Wednesday, August 31, 2011

Merleau-Ponty vs. Husserl on other minds

To: Mary J.
From: Geoffrey Klempner
Subject: Merleau-Ponty vs. Husserl on other minds
Date: 14 August 2004 10:44

Dear Mary,

Thank you for your email of 1 August, with your second essay for the Associate program, in response to the question, 'Contrast Merleau-Ponty's account of how we know another person's mental state with the account given by Husserl in the 'Cartesian Meditations'.

This is a very good piece of work which is well up to the standard for the Associate award. I have a couple of suggestions for changes/ improvements. However, I will mainly be talking about philosophical issues raised for me by your essay. These should not be taken as criticisms but rather contributions to an on-going dialogue.

First, two issues. Husserl's 'Cartesian Meditations' is noticeably absent from the footnotes and bibliography. Given that the essay leans quite heavily on Kearney "Modern Movements in European Philosophy' and Smith 'Husserl and the Cartesian Meditations', an examiner will be looking for evidence that you have read both Merleau-Ponty and Husserl. Citations from Husserl will gain a more credit than citations from a commentary on Husserl. This is something I strongly advise doing before you submit the essay as part of your portfolio.

The second issue is about the question. It would help to distinguish two, or possibly three linked questions:

(a) How we actually gain knowledge, or working knowledge, of another person's mental state - i.e. how do language, observation of physical actions, facial and bodily expressions all figure in the process of acquisition of our knowledge of others.

(b) How is it *possible* to have knowledge of another person's mental state. Here again there are two angles on this: the ordinary sceptical doubt that we can never be sure what another person is feeling (e.g. because they might be lying), or, (c) the more metaphysical worry that no amount of 'knowledge' in the ordinary sense is sufficient to prove that the other person is not a 'zombie' who merely speaks and behaves just like a person.

It might help to give some indication of what the problem really is here. It seems to me that we are concerned with the third problem.

An answer to (a) will not suffice because our problem is one of principle, not of details.

Nor are we concerned with (b). Scepticism of the 'it could always turn out that' variety (e.g. 'it could turn out that she is lying') applies generally to all fields of knowledge. E.g. a recorded delivery parcel arrived for me today which I *know* is from M. On second thoughts, it could always turn out that by coincidence someone else sent me a parcel of similar dimensions which I was not expecting.

Here is our predicament as Husserl sees it: here I am, with 'objects' and 'other persons' around me. 'Other persons' is just a label for certain kinds of objects which move in interesting ways. If one of these objects is crying out 'in pain', then an aspirin will reduce the noise. If one of these objects expresses the desire for an ice cream, then they will look in the fridge, and so on. I know I am more than this. But how do I place the 'extra something' in these other objects of my perception? What does it mean to do this? What am I seeing when I see the other person as being *in pain* and not merely 'in pain'?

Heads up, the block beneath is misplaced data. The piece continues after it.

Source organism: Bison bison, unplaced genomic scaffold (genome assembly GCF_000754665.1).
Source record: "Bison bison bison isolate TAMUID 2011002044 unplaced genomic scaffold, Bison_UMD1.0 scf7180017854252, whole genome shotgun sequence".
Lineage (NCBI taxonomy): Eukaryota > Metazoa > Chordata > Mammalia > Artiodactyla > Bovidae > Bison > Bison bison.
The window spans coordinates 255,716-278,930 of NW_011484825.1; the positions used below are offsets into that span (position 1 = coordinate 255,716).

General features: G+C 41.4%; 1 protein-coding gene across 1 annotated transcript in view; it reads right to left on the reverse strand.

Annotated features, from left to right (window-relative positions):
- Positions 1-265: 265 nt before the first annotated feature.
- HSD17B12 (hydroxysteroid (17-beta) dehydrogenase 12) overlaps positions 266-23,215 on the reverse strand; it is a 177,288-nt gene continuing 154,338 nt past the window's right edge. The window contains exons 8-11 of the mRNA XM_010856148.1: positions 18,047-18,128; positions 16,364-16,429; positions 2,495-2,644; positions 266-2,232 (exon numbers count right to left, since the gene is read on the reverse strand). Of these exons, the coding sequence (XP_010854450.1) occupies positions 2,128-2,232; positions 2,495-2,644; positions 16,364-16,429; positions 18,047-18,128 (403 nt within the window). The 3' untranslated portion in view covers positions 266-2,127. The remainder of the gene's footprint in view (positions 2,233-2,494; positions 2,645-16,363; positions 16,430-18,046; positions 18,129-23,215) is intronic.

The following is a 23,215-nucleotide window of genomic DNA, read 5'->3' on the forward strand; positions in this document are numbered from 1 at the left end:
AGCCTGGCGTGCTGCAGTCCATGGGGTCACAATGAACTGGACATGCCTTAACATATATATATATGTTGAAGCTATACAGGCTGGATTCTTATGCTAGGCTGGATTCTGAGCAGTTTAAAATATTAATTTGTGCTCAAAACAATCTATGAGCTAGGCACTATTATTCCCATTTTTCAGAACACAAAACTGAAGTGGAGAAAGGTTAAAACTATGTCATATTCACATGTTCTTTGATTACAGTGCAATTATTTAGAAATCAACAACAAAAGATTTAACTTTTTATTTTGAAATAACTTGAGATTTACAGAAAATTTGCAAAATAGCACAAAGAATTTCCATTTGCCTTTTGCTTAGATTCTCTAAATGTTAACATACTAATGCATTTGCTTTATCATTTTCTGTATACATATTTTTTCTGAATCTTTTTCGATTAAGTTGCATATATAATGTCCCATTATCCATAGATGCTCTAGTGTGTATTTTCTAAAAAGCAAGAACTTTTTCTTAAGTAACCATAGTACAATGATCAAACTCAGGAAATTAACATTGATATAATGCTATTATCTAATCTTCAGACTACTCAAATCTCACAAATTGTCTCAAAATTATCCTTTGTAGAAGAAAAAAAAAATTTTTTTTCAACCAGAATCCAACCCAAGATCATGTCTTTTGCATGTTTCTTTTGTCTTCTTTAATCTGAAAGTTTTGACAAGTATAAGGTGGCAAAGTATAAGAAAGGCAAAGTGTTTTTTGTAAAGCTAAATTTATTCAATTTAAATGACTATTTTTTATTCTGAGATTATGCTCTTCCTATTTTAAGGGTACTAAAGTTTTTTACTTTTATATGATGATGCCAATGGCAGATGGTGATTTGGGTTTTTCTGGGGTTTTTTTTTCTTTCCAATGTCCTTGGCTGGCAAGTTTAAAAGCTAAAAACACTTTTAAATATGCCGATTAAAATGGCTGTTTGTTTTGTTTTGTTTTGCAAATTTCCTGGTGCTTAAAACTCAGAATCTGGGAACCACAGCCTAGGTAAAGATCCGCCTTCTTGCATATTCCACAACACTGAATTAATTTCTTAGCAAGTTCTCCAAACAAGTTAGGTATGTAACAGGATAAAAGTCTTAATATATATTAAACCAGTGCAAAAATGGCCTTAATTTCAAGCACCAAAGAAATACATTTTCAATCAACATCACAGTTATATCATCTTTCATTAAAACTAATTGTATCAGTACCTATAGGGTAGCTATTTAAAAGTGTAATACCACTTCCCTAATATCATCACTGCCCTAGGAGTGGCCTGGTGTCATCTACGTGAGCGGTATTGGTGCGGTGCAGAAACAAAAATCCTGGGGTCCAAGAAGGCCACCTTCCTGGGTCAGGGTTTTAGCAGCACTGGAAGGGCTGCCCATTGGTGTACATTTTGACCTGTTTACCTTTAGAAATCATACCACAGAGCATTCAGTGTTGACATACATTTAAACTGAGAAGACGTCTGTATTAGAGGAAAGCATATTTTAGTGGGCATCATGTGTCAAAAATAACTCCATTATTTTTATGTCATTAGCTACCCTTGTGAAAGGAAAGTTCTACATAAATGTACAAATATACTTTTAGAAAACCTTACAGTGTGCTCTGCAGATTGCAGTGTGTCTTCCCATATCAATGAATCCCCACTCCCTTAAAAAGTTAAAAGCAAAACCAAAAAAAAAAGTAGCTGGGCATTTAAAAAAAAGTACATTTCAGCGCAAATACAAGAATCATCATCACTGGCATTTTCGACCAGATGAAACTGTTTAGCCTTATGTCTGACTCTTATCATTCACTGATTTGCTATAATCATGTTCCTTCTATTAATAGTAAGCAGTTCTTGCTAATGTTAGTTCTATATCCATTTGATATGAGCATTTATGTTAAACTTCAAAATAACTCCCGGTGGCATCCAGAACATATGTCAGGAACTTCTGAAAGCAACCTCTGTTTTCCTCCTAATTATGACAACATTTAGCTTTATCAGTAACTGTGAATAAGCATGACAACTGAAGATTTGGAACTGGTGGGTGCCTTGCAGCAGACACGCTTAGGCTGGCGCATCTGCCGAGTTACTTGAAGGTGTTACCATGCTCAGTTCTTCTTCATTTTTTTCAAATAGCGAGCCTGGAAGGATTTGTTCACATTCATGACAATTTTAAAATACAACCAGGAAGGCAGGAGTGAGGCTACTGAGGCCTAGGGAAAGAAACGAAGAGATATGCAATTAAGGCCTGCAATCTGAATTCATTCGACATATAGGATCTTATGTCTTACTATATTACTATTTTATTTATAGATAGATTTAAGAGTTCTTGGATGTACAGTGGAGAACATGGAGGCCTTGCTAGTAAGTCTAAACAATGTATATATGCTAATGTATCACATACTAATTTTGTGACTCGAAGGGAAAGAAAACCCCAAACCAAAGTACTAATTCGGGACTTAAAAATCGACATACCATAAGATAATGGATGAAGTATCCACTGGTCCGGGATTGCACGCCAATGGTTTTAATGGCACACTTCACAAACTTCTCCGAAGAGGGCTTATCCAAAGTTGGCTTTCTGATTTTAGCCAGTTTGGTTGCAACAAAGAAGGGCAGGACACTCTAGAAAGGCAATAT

Up until the point where Husserl discusses the question of other persons, he is arguably following in the footsteps of Kant's transcendental idealism. The self is the transcendental ego whose very identity over time depends on the perception of objects in space which are identified as not-self. That is Kant's, and Husserl's, position regarding the necessity that I experience my world as a world of objects in space outside me, rather than subjective experiences happening inside my own mind. But when we come to other persons, Husserl departs from the Kantian method. The other person is another 'transcendental ego' over there. I know this by analogy with my own case. And this looks incredibly weak.

What is Merleau-Ponty's position, in contrast to this? There is a point in your essay where it looks superficially as though Merleau-Ponty is also relying on a process of analogy: 'Just as I experience my body as a means of behaving, of manipulating things in the world, I experience other 'bodies' doing the same things in the same familiar way...'.

For Merleau-Ponty, other people as real individuals are in some sense 'already there' for me. Problem (c), the metaphysical problem of distinguishing real people from zombies does not arise because [...] (and now we have to fill in the blank: e.g. '...because I would not be real for myself if other people were not real for me').

So what work, exactly, is the account of other people 'doing the same things in the same familiar way' doing? Here's one way to investigate this using a thought experiment. Suppose as a baby you were kidnapped by aliens. Is it conceivable that, using their knowledge of human life, the aliens could somehow succeed in giving you something that passed for a human childhood and education (perhaps using specially designed robots), but all the while you have always aware that you are the only one of your kind, that every alien does similar things, but they are all doing different things from you? How would Merleau-Ponty respond?

(I don't know - and I'm not saying that you have to answer that question. It's just something to think about!)

I do have my own reasons for suspicion that Merleau-Ponty establishes the reality of others too easily. This has to do with the work of Emmanuel Levinas (see, e.g. his magnum opus 'Totality and Infinity' Alphonso Lignis tr Nijhoff 1979). - Read what Kearney has to say about this.

Possibly a topic to look at next?

All the best,

Geoffrey